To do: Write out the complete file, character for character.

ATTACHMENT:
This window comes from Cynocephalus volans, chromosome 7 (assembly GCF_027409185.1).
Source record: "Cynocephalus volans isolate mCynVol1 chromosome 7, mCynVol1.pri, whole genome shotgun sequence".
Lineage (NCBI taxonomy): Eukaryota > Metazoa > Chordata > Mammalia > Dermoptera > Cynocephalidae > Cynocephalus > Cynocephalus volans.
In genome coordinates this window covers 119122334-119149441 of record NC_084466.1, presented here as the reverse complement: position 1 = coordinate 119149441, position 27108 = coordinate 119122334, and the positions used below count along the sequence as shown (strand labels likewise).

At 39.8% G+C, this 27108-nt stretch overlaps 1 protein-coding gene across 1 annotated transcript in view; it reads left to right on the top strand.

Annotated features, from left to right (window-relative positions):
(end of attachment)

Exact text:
This window comes from Cynocephalus volans, chromosome 7 (assembly GCF_027409185.1).
Source record: "Cynocephalus volans isolate mCynVol1 chromosome 7, mCynVol1.pri, whole genome shotgun sequence".
Lineage (NCBI taxonomy): Eukaryota > Metazoa > Chordata > Mammalia > Dermoptera > Cynocephalidae > Cynocephalus > Cynocephalus volans.
In genome coordinates this window covers 119122334-119149441 of record NC_084466.1, presented here as the reverse complement: position 1 = coordinate 119149441, position 27108 = coordinate 119122334, and the positions used below count along the sequence as shown (strand labels likewise).

At 39.8% G+C, this 27108-nt stretch overlaps 1 protein-coding gene across 1 annotated transcript in view; it reads left to right on the top strand.

Annotated features, from left to right (window-relative positions):